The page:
Sean Paul


Full name
Sean Paul Ryan Francis Henriques



Copper Soldier Chinee Boy
January 9, 1973
Kingston, Jamaica


Reggae, Dancehall
Deejay, Vocalist
Years active
VP, Atlantic
Stage One

Dutty Rock

The Trinity

Sean Paul Ryan Francis Henriques (born January 9, 1973) is a Grammy Award-winning Jamaican reggae and dancehall artist. He is professionally known as Sean Paul.


Early lifeEdit

Sean Paul Ryan Francis Henriques was born in Kingston, the capital of Jamaica, and spent his early years "comfortably" in Upper Saint Andrew Parish, a few miles north of his birthplace. Most people who knew Sean when he was a boy probably thought that he would end up as a responsible and respectable member of the island's middle classes. His part Chinese mother, Frances, was a well known artist. His father, Garth, of Portuguese origin, had a slightly more notorious background as he was rumoured to be descended from a gang of horse rustlers. Because of his exotic ethnicity, Sean was known to the neighbors as the "Copper Soldier Chinee Boy". He was educated at Wolmers High School, and later at the exclusive Bell Air High School in Mandervil, an establishment responsible for the training of several movers and shakers in Jamaica's political and business elite.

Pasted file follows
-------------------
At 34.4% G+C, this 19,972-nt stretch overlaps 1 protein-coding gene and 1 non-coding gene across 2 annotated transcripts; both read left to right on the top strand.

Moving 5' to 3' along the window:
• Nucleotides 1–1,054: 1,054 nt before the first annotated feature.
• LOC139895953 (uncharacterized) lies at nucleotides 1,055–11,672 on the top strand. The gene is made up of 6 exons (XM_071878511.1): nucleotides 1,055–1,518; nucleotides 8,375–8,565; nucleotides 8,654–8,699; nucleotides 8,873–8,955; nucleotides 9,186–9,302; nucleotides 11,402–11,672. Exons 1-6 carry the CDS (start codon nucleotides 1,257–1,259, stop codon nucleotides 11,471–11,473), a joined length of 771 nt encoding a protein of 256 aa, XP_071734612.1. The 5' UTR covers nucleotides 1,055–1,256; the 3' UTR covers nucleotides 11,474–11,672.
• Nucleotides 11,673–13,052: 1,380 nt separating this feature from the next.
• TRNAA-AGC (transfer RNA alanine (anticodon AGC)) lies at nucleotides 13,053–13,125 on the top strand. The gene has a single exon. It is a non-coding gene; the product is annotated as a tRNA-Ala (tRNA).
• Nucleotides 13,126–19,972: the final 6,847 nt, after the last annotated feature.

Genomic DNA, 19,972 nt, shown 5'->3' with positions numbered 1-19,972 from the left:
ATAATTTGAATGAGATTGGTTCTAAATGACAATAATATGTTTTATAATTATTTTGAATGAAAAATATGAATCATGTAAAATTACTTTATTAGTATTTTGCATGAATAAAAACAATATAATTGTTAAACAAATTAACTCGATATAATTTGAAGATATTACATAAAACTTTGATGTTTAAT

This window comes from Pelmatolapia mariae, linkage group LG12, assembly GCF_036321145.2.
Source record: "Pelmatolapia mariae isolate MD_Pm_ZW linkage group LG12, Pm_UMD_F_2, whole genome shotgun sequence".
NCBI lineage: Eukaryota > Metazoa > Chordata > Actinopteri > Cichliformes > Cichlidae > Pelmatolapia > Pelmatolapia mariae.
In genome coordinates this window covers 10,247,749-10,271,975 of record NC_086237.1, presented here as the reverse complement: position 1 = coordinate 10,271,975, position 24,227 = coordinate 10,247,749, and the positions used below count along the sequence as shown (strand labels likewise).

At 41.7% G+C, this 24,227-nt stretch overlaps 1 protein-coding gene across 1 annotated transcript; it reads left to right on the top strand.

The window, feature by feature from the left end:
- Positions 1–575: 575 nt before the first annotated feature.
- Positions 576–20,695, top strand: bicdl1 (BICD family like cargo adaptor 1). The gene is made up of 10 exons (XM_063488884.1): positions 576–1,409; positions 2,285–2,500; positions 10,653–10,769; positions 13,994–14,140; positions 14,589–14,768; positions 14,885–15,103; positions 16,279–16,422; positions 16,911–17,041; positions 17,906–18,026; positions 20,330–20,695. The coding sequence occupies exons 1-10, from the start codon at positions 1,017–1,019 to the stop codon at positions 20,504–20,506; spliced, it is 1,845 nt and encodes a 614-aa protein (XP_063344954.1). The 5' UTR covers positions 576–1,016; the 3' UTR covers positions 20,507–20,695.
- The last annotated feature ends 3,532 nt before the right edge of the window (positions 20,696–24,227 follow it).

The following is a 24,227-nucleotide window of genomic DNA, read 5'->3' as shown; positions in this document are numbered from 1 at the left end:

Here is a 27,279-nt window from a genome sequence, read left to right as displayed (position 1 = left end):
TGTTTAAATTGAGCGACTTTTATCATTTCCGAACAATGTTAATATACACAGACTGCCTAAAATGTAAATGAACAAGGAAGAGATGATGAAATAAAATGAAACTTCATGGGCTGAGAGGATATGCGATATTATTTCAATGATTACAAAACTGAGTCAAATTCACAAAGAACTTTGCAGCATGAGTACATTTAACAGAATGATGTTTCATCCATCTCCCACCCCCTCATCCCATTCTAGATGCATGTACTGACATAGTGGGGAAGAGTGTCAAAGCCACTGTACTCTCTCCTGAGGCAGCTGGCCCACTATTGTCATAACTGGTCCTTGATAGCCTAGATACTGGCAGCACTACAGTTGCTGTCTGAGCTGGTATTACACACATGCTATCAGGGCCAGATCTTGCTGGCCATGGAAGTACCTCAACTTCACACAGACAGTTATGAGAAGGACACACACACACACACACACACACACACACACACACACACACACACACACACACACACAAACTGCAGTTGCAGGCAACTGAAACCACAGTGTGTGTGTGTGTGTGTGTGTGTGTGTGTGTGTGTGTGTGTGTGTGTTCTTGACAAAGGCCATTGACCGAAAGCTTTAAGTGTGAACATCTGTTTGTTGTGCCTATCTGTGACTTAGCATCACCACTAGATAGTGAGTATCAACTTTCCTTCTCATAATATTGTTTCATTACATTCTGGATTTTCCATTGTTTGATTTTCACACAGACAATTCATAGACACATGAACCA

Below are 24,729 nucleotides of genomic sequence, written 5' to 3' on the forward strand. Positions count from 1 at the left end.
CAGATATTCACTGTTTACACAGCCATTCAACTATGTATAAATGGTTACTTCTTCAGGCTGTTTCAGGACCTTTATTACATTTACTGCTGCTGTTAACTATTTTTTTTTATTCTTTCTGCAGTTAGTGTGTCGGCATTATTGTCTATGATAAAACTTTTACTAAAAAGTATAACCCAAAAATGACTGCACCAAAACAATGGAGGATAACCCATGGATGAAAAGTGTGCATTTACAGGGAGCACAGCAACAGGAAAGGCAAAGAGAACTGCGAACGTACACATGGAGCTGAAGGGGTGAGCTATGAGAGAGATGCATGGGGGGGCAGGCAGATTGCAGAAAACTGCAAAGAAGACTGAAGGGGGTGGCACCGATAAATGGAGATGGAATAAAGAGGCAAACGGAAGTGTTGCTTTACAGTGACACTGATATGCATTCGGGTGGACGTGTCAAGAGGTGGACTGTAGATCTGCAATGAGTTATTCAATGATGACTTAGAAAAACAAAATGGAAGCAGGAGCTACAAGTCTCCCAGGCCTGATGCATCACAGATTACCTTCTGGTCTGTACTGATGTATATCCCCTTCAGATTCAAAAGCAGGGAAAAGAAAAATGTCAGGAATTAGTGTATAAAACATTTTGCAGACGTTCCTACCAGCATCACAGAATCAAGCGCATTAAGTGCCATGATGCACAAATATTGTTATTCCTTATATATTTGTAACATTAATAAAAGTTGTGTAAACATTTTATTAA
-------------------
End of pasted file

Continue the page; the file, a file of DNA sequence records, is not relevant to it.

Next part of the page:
Sean's musical abilities made themselves apparent at a very early age. When he was about 4 years old, he was at a barbecue and became separated from his parents. He started crying but to the amazement of the other guests he was bawning away in the same key as the background music. It seemed that the boy had perfect pitch. He didn't throw himself single-mindedly into music, however. He was an athletic child and a particularly strong swimmer, excelling at water polo.